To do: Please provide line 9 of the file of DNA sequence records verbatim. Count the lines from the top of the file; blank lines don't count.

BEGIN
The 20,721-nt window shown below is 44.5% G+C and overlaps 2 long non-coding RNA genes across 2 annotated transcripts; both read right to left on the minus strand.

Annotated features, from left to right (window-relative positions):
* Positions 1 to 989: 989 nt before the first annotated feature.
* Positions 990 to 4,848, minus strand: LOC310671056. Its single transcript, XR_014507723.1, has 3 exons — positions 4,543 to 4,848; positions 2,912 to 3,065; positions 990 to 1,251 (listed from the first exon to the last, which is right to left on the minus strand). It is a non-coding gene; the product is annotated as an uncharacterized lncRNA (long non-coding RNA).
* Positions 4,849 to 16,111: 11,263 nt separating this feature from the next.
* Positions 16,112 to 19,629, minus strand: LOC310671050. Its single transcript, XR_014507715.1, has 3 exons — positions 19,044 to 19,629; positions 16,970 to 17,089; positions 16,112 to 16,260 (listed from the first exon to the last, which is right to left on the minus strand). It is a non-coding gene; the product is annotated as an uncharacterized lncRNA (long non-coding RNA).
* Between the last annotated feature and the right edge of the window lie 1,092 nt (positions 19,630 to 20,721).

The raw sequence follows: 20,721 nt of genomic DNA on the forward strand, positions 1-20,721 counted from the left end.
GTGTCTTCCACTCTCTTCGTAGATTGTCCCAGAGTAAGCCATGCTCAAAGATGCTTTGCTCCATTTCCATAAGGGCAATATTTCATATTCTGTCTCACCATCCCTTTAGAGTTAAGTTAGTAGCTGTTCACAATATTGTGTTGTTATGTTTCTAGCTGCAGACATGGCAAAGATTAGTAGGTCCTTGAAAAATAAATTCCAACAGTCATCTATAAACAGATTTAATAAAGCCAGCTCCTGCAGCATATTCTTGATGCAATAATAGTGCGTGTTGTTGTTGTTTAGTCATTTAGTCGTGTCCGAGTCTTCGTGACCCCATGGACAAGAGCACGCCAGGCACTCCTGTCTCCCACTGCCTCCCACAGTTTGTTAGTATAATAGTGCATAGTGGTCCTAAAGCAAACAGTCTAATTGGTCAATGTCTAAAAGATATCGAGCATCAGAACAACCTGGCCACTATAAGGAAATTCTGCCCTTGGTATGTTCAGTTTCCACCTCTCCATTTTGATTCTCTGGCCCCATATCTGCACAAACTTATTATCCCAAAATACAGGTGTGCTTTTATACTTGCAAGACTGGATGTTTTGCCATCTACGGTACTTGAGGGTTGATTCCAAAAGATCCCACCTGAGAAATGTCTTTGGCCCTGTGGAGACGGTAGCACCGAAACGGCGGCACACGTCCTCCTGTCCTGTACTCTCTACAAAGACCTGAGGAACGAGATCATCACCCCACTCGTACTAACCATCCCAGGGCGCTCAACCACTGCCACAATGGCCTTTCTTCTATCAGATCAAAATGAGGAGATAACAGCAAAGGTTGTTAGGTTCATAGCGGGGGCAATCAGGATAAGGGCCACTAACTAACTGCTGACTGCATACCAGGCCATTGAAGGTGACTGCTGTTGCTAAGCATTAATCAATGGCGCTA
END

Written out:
GTGTCTTCCACTCTCTTCGTAGATTGTCCCAGAGTAAGCCATGCTCAAAGATGCTTTGCTCCATTTCCATAAGGGCAATATTTCATATTCTGTCTCACCATCCCTTTAGAGTTAAGTTAGTAGCTGTTCACAATATTGTGTTGTTATGTTTCTAGCTGCAGACATGGCAAAGATTAGTAGGTCCTTGAAAAATAAATTCCAACAGTCATCTATAAACAGATTTAATAAAGCCAGCTCCTGCAGCATATTCTTGATGCAATAATAGTGCGTGTTGTTGTTGTTTAGTCATTTAGTCGTGTCCGAGTCTTCGTGACCCCATGGACAAGAGCACGCCAGGCACTCCTGTCTCCCACTGCCTCCCACAGTTTGTTAGTATAATAGTGCATAGTGGTCCTAAAGCAAACAGTCTAATTGGTCAATGTCTAAAAGATATCGAGCATCAGAACAACCTGGCCACTATAAGGAAATTCTGCCCTTGGTATGTTCAGTTTCCACCTCTCCATTTTGATTCTCTGGCCCCATATCTGCACAAACTTATTATCCCAAAATACAGGTGTGCTTTTATACTTGCAAGACTGGATGTTTTGCCATCTACGGTACTTGAGGGTTGATTCCAAAAGATCCCACCTGAGAAATGTCTTTGGCCCTGTGGAGACGGTAGCACCGAAACGGCGGCACACGTCCTCCTGTCCTGTACTCTCTACAAAGACCTGAGGAACGAGATCATCACCCCACTCGTACTAACCATCCCAGGGCGCTCAACCACTGCCACAATGGCCTTTCTTCTATCAGATCAAAATGAGGAGATAACAGCAAAGGTTGTTAGGTTCATAGCGGGGGCAATCAGGATAAGGGCCACTAACTAACTGCTGACTGCATACCAGGCCATTGAAGGTGACTGCTGTTGCTAAGCATTAATCAATGGCGCTA